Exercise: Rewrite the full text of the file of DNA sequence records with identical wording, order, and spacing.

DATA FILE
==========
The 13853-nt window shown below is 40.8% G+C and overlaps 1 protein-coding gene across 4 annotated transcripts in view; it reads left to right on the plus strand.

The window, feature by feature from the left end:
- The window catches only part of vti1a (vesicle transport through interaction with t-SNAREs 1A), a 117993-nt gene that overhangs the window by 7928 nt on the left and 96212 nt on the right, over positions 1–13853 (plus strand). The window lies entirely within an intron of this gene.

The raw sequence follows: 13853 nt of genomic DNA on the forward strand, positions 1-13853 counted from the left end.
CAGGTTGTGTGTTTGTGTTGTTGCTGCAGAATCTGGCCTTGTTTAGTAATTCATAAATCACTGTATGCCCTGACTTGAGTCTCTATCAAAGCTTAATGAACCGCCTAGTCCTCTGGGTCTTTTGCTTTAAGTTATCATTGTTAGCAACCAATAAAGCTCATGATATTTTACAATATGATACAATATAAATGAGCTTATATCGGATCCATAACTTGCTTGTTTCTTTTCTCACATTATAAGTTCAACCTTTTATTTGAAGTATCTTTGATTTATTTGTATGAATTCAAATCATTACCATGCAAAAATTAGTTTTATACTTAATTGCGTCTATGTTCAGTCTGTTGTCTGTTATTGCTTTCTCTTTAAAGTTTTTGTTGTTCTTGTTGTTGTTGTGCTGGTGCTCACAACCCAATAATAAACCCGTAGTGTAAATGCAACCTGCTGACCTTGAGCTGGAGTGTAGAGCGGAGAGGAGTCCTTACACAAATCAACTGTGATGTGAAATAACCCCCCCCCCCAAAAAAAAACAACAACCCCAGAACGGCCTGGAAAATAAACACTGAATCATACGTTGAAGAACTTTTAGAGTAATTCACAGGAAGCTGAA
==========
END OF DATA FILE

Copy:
The 13853-nt window shown below is 40.8% G+C and overlaps 1 protein-coding gene across 4 annotated transcripts in view; it reads left to right on the plus strand.

The window, feature by feature from the left end:
- The window catches only part of vti1a (vesicle transport through interaction with t-SNAREs 1A), a 117993-nt gene that overhangs the window by 7928 nt on the left and 96212 nt on the right, over positions 1–13853 (plus strand). The window lies entirely within an intron of this gene.

The raw sequence follows: 13853 nt of genomic DNA on the forward strand, positions 1-13853 counted from the left end.
CAGGTTGTGTGTTTGTGTTGTTGCTGCAGAATCTGGCCTTGTTTAGTAATTCATAAATCACTGTATGCCCTGACTTGAGTCTCTATCAAAGCTTAATGAACCGCCTAGTCCTCTGGGTCTTTTGCTTTAAGTTATCATTGTTAGCAACCAATAAAGCTCATGATATTTTACAATATGATACAATATAAATGAGCTTATATCGGATCCATAACTTGCTTGTTTCTTTTCTCACATTATAAGTTCAACCTTTTATTTGAAGTATCTTTGATTTATTTGTATGAATTCAAATCATTACCATGCAAAAATTAGTTTTATACTTAATTGCGTCTATGTTCAGTCTGTTGTCTGTTATTGCTTTCTCTTTAAAGTTTTTGTTGTTCTTGTTGTTGTTGTGCTGGTGCTCACAACCCAATAATAAACCCGTAGTGTAAATGCAACCTGCTGACCTTGAGCTGGAGTGTAGAGCGGAGAGGAGTCCTTACACAAATCAACTGTGATGTGAAATAACCCCCCCCCCCAAAAAAAAACAACAACCCCAGAACGGCCTGGAAAATAAACACTGAATCATACGTTGAAGAACTTTTAGAGTAATTCACAGGAAGCTGAA